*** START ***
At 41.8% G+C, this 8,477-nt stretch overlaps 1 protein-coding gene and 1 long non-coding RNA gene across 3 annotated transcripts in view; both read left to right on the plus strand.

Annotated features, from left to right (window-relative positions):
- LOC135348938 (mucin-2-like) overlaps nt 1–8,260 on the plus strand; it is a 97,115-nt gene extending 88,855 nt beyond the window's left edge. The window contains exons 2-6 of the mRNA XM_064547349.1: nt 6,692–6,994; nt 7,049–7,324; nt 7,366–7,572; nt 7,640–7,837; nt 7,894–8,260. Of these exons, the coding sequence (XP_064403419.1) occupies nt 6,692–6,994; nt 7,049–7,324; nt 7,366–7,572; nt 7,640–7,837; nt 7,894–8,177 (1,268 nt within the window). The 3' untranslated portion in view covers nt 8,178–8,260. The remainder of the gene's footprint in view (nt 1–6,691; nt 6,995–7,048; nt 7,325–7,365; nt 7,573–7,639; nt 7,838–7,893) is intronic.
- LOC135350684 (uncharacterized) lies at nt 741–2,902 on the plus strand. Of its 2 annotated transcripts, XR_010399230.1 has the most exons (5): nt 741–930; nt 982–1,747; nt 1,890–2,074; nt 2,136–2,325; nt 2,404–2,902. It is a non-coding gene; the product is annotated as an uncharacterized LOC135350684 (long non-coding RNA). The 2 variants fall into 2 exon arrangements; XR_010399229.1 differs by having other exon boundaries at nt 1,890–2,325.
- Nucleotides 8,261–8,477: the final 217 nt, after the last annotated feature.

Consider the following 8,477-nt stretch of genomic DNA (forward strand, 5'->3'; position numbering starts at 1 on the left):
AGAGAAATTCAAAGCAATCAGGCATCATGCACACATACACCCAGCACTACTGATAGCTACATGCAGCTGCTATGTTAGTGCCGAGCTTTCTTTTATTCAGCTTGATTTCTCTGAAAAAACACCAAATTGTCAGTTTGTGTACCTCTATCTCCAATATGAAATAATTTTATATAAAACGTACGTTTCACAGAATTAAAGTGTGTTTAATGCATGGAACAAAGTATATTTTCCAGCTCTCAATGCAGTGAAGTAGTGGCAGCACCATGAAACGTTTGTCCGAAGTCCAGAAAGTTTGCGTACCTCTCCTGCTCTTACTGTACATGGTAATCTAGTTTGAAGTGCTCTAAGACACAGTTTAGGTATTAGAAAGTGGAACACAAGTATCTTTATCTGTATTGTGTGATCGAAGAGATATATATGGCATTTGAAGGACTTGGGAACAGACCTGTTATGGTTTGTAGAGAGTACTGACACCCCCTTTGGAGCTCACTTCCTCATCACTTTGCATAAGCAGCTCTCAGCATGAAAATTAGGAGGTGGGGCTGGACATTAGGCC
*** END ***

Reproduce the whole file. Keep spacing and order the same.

At 41.8% G+C, this 8,477-nt stretch overlaps 1 protein-coding gene and 1 long non-coding RNA gene across 3 annotated transcripts in view; both read left to right on the plus strand.

Annotated features, from left to right (window-relative positions):
- LOC135348938 (mucin-2-like) overlaps nt 1–8,260 on the plus strand; it is a 97,115-nt gene extending 88,855 nt beyond the window's left edge. The window contains exons 2-6 of the mRNA XM_064547349.1: nt 6,692–6,994; nt 7,049–7,324; nt 7,366–7,572; nt 7,640–7,837; nt 7,894–8,260. Of these exons, the coding sequence (XP_064403419.1) occupies nt 6,692–6,994; nt 7,049–7,324; nt 7,366–7,572; nt 7,640–7,837; nt 7,894–8,177 (1,268 nt within the window). The 3' untranslated portion in view covers nt 8,178–8,260. The remainder of the gene's footprint in view (nt 1–6,691; nt 6,995–7,048; nt 7,325–7,365; nt 7,573–7,639; nt 7,838–7,893) is intronic.
- LOC135350684 (uncharacterized) lies at nt 741–2,902 on the plus strand. Of its 2 annotated transcripts, XR_010399230.1 has the most exons (5): nt 741–930; nt 982–1,747; nt 1,890–2,074; nt 2,136–2,325; nt 2,404–2,902. It is a non-coding gene; the product is annotated as an uncharacterized LOC135350684 (long non-coding RNA). The 2 variants fall into 2 exon arrangements; XR_010399229.1 differs by having other exon boundaries at nt 1,890–2,325.
- Nucleotides 8,261–8,477: the final 217 nt, after the last annotated feature.

Consider the following 8,477-nt stretch of genomic DNA (forward strand, 5'->3'; position numbering starts at 1 on the left):
AGAGAAATTCAAAGCAATCAGGCATCATGCACACATACACCCAGCACTACTGATAGCTACATGCAGCTGCTATGTTAGTGCCGAGCTTTCTTTTATTCAGCTTGATTTCTCTGAAAAAACACCAAATTGTCAGTTTGTGTACCTCTATCTCCAATATGAAATAATTTTATATAAAACGTACGTTTCACAGAATTAAAGTGTGTTTAATGCATGGAACAAAGTATATTTTCCAGCTCTCAATGCAGTGAAGTAGTGGCAGCACCATGAAACGTTTGTCCGAAGTCCAGAAAGTTTGCGTACCTCTCCTGCTCTTACTGTACATGGTAATCTAGTTTGAAGTGCTCTAAGACACAGTTTAGGTATTAGAAAGTGGAACACAAGTATCTTTATCTGTATTGTGTGATCGAAGAGATATATATGGCATTTGAAGGACTTGGGAACAGACCTGTTATGGTTTGTAGAGAGTACTGACACCCCCTTTGGAGCTCACTTCCTCATCACTTTGCATAAGCAGCTCTCAGCATGAAAATTAGGAGGTGGGGCTGGACATTAGGCC